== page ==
Category: Barbecue

All About Brisket

Did you know National Brisket Day is May 28th? Brisket is one of our favorite cuts, so in honor of the day we have compiled everything you need to know about this mouthwatering culinary delight.

Beef Brisket with Dry Rub

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Cut of the Month: St. Louis Ribs

The Lobel family of Lobel’s Prime Meats in Manhattan and Lobel’s of New York online butcher shop are fourth- and fifth-generation butchers. With our Cut of the Month series, we will bring you their wealth of knowledge and expertise on specific cuts of meat, including their unique characteristics, preparation methods, and how to select the best cut.

Unlike Memphis, Kansas City, Texas, and the Carolinas, St. Louis, MO, is not often mentioned in the same breath when listing the capitals of American Southern-style barbecue. But it does lend its name to one of the primary types of pork ribs.

Pork - St Louis Pork Ribs

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Culinary DIY: BBQ Sauce

A good barbecue sauce is a complex interplay of flavors, balanced among sweet, sour, salty, and savory.

Regional styles of barbecue sauces vary most in their sweetness. Starting in the east with Carolina barbecue, which is noted for its tart, vinegary emphasis. Mustard is another characteristic flavor of eastern barbecue sauce. The farther west you travel, barbecue sauce becomes thicker, more tomatoey, and sweeter.

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Culinary Classic: Pulled Pork

Rendering an otherwise tough pork shoulder into fall-apart bliss through hours upon hours of slow, low-temperature cooking is one way to elevate the humble to the exalted.

shoulder

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Road-Tested, Foodie-Approved: You Must Try this 14-Hour Smoked Wagyu Brisket

Do you know the secret to the perfect barbequed brisket? Well, we can tell you.

It’s hand-rubbed with black pepper, marjoram, brown sugar, and a blend of herbs and seasonings. It’s bathed in a spicy, vinegary mopping sauce. It’s smoked low and slow for 14 hours or more over mesquite and apple wood.

And it’s unbelievably, melt-in-your-mouth delicious.

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Grilling Tools: Grilling Gloves

It’s easy to get wrapped up in the excitement of grilling! Especially when you’re preparing large cuts of meat, like brisket or a roast. You get so caught up in the process that you may throw the meat on the grill and not realize until after it’s started cooking that you haven’t quite planned how you are going to flip the meat or get it off the grill. This is why grilling gloves are a must-have in any grill master’s tool kit.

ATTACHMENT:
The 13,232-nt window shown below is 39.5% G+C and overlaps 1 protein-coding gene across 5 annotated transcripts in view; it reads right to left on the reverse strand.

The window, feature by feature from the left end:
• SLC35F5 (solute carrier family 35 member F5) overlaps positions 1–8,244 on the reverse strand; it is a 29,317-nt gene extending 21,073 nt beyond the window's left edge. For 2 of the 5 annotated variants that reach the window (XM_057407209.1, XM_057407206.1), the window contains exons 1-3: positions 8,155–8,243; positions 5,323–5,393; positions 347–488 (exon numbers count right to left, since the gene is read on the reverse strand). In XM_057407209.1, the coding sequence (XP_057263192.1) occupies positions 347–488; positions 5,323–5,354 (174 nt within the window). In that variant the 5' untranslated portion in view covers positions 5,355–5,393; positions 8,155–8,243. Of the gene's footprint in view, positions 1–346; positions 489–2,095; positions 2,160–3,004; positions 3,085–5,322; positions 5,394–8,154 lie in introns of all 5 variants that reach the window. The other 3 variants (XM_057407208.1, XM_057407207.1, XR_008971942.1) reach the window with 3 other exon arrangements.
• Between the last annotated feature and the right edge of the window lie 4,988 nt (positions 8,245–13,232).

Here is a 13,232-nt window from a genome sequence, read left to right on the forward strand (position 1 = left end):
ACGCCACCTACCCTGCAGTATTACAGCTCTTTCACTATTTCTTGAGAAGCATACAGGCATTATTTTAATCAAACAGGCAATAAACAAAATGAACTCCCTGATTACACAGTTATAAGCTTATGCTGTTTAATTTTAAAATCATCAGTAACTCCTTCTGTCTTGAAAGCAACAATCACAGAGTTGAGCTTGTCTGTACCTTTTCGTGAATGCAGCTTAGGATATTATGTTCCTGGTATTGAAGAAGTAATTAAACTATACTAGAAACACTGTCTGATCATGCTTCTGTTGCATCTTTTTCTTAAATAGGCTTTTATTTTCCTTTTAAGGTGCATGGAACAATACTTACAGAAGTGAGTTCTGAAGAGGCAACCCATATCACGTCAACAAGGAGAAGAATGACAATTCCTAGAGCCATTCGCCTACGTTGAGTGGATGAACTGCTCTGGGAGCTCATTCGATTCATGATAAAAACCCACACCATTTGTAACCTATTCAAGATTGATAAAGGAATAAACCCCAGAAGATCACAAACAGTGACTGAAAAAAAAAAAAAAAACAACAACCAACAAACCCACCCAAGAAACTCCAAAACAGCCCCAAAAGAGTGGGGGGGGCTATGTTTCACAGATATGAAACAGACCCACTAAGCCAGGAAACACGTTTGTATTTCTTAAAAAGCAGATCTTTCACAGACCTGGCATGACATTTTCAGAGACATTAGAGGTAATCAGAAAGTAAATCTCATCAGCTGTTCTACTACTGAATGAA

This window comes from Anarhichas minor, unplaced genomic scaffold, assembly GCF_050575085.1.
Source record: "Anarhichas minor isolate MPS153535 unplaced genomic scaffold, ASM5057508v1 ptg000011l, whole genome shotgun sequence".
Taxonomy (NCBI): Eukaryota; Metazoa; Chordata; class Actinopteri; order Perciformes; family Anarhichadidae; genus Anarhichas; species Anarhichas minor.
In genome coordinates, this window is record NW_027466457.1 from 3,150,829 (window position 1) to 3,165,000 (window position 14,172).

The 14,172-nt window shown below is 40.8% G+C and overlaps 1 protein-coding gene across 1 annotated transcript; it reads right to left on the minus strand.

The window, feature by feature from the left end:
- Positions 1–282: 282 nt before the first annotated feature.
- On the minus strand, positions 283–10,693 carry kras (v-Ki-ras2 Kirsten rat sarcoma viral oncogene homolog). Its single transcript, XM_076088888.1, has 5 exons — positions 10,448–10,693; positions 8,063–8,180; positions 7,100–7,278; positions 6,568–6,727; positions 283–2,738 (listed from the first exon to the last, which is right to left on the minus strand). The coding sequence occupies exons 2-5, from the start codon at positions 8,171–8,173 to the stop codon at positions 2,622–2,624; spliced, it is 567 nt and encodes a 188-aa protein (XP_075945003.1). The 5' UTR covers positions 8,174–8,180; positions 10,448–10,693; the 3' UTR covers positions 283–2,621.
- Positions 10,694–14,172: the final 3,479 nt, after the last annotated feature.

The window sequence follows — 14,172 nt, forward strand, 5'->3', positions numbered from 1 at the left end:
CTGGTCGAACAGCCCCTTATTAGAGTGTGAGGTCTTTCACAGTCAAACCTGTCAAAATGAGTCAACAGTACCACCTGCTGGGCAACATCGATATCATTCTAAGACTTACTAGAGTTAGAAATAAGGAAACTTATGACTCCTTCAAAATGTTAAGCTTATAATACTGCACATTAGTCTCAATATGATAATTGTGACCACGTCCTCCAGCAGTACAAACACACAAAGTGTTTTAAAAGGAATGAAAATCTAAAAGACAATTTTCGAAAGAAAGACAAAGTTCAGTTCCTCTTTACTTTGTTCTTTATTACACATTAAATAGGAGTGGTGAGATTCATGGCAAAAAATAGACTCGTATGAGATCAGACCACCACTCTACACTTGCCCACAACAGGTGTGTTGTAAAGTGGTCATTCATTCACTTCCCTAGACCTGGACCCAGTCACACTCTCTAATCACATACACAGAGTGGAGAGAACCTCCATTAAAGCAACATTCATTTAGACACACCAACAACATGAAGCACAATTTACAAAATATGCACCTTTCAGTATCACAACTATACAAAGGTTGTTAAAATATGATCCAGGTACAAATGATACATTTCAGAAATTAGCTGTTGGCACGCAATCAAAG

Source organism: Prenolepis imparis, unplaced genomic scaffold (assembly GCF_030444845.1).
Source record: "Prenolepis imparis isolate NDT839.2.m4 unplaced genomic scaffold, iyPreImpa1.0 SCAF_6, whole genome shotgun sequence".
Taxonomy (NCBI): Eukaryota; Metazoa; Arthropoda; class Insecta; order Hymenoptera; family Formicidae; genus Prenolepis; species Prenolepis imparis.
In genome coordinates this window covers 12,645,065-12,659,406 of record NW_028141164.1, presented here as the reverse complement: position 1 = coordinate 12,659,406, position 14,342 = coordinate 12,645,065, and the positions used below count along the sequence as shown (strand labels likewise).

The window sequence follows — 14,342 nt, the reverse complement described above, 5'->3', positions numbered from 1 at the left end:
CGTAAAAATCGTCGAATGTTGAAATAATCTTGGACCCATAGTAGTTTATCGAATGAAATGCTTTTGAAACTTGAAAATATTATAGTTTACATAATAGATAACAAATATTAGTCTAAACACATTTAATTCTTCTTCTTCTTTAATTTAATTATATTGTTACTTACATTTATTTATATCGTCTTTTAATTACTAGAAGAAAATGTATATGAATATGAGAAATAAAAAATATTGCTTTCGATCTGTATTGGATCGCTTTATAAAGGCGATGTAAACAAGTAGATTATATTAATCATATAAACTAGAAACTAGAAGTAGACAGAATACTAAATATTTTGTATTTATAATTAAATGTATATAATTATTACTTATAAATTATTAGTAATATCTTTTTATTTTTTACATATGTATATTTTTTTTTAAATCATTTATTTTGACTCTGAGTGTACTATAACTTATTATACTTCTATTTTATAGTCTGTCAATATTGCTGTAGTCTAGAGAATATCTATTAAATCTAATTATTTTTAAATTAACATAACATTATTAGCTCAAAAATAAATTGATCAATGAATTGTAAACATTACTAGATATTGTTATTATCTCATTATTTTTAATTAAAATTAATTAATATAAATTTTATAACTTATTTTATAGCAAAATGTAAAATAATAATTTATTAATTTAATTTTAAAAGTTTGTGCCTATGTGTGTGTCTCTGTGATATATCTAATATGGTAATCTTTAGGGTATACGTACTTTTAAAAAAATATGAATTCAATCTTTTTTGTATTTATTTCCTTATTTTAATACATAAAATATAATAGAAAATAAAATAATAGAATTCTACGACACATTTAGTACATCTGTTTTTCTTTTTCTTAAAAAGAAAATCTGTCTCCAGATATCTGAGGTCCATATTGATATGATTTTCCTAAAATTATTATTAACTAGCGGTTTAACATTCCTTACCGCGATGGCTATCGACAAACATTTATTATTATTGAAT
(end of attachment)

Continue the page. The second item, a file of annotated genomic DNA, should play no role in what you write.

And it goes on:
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Culinary Classic: Texas-Style Smoked Brisket

For such a humble piece of meat, brisket sure gets a lot of attention.

From Passover mainstay to the center of attention at a family Sunday dinner to a great reason to have a backyard get-together on a cloudless summer afternoon, brisket’s big beefy flavor and typical ample size makes it large enough for a single piece to feed a hungry crowd. Its very nature brings people together to a communal setting, be it sit-down with the good china or an open-house buffet with paper and plastic (more…)

Break out the Pork—It’s National BBQ Month!

The term barbecue comes from barbacoa, which is purported to translate as “sacred fire pit.” And fittingly so, because we can hardly think of a more transcendent food experience than sinking your teeth into the melt-in-your-mouth results of true low-and-slow barbecue. The results are fully worth waiting and watching for hours upon hours, and the experience is pure bliss.
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Barbecued Chicken: High in the Pecking Order of Summer Favorites

Is there anything better on a hot summer day than driving in your car with the windows open and getting hit with the stop-you-in-your-tracks aroma of chicken being barbecued somewhere?

Whether in someone’s backyard, in a church parking lot, at the local firehouse, in a park, or on the beach, every one of them aspires to golden-charred finish. Yet the recipes and methods used to get there burst into myriad variations—hardly two alike. (more…)

Wood, Flame and Smoke: Agents of Flavor

When it comes to flavor, cooking with wood is the definitive game changer. Meat over a wood fire—it’s a link to our earliest ancestors. It’s earthy and primal and tastes like nothing else. Whether used as fuel, flame accelerator, or smoking medium, wood logs, chunks, and chips contribute their highly individual flavors to the finished dish as equal in importance as any other seasoning, spice, or herb.

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